I am inspired today to share something personal, which I seldom do. Last week when I arrived at LaGuardia n NYC, I saw someone I knew waiting for his luggage. I had not seen hm on my flight, so I went over to tell him hello.
I’ve known this man for about 30 years – he was one of the higher-up CPAs on the board of the Texas Society of CPAs, where I worked from 1988-1995. I have been in many meetings with this man, calmed him down countless times when his anger got out of hand and even went on numerous liquor runs for hm when the volunteer group I managed wanted more spirits. For those who know about CPA societies, this was the MAP committee.
I was very afraid of this man. He was larger than life and I knew had a huge amount of influence with the organization. I was a still-green 20-something who had yet to figure out life and work. I watched every step I took. I chose my words carefully. When I got my pink slip due to “budget reasons,” I did not give him much thought at he time, but afterwards thought perhaps he had something to do with my demise.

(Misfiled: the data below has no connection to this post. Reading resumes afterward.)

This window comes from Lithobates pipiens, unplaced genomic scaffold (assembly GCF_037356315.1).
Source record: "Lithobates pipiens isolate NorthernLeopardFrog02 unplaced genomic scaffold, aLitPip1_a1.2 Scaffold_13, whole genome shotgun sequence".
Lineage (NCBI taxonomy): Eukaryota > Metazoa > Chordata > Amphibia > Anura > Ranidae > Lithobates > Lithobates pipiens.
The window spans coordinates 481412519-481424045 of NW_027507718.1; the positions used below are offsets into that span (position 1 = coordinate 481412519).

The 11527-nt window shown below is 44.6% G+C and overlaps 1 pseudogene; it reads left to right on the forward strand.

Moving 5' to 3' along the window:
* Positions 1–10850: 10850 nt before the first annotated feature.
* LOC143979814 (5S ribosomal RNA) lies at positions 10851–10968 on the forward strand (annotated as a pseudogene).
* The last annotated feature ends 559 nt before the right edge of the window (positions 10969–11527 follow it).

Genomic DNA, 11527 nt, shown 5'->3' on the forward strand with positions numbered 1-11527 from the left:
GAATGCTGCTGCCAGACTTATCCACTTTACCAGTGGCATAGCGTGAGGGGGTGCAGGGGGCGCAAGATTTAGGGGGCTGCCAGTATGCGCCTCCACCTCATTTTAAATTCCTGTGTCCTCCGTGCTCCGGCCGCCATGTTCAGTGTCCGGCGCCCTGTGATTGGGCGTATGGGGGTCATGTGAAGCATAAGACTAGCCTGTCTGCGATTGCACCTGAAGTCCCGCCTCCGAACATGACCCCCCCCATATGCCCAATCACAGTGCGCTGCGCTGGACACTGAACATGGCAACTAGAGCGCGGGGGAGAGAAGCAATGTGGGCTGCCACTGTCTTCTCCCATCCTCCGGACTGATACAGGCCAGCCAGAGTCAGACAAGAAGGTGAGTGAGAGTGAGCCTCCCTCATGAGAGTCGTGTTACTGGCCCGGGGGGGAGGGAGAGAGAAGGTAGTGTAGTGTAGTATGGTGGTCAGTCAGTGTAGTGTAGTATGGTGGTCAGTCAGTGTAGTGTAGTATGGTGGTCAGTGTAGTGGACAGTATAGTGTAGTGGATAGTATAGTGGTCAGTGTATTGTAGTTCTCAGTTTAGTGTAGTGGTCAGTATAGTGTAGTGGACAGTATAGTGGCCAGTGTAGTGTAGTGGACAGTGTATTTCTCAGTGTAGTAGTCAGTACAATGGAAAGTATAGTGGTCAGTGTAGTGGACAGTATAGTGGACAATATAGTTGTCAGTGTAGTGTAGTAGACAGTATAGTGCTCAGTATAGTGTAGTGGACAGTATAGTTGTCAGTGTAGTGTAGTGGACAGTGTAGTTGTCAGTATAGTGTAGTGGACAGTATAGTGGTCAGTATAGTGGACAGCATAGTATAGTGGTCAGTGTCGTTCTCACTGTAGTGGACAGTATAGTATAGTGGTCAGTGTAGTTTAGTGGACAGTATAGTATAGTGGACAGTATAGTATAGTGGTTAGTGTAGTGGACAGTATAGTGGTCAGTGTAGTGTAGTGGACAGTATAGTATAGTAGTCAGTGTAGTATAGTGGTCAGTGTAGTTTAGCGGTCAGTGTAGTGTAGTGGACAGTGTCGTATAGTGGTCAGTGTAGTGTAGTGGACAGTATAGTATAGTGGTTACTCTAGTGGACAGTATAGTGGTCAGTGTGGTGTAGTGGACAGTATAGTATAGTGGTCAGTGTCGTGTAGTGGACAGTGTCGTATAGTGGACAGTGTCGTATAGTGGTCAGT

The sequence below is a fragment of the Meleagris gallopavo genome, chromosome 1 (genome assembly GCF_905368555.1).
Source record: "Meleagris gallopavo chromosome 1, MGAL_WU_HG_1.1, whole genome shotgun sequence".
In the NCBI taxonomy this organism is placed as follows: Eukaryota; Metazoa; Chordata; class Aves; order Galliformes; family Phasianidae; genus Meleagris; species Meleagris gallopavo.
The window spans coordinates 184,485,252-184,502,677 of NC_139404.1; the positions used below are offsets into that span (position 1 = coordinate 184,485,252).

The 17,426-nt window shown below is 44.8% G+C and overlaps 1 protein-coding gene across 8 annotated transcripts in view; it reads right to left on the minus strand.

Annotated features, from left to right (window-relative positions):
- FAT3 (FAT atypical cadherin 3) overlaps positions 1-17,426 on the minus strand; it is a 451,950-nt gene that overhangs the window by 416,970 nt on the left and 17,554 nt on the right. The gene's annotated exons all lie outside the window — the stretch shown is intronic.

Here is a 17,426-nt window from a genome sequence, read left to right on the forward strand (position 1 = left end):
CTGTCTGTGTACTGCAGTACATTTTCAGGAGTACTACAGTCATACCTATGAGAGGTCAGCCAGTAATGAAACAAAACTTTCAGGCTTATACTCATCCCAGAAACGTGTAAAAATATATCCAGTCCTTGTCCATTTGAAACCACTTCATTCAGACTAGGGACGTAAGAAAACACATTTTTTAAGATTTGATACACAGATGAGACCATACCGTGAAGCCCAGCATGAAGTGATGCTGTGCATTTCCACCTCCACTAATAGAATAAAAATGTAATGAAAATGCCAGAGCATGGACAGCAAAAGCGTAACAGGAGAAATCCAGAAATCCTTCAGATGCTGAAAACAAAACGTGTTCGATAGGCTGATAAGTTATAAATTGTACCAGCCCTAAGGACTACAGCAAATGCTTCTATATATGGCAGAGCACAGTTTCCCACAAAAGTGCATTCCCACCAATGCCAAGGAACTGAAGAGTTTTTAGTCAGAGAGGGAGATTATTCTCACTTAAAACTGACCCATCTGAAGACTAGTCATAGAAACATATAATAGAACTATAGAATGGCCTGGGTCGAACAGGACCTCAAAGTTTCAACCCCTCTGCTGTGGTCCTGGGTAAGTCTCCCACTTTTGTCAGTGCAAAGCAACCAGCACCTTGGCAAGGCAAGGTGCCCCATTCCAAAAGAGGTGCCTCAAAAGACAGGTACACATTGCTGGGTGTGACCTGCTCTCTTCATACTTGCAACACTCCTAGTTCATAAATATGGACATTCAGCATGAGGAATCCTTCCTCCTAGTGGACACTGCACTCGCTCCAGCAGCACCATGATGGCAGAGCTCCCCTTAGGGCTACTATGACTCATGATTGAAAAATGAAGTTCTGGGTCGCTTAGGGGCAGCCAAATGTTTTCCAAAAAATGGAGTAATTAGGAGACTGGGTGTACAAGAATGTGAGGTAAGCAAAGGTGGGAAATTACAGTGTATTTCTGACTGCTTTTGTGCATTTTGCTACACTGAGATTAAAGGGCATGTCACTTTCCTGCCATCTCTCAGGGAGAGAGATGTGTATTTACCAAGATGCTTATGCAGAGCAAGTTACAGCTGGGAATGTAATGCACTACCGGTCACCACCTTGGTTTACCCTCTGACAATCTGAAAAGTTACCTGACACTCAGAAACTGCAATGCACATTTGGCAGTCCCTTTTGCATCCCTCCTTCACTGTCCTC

I’ve moved on and could never have started my own business without the kick in the pants I got. I look back fondly at some of the friendships I made, both in staff and volunteers, but more than anything, I learned that there are many ways to solve a problem.
I summoned up my courage and went up to this man last week in baggage claim to say hello. It turns out the man had severely aged, was hunched over and hard of hearing. He wasn’t scary at all. Instead, I felt sorry for him. He knew who I was, but had virtually nothing to say to me.
Dumbfounded, I wished him well and walked away. I hold no animosity toward him. I only kept thinking that my fears weren’t fears at all. They were simply mysteries about what life had in store for me, my family and friends.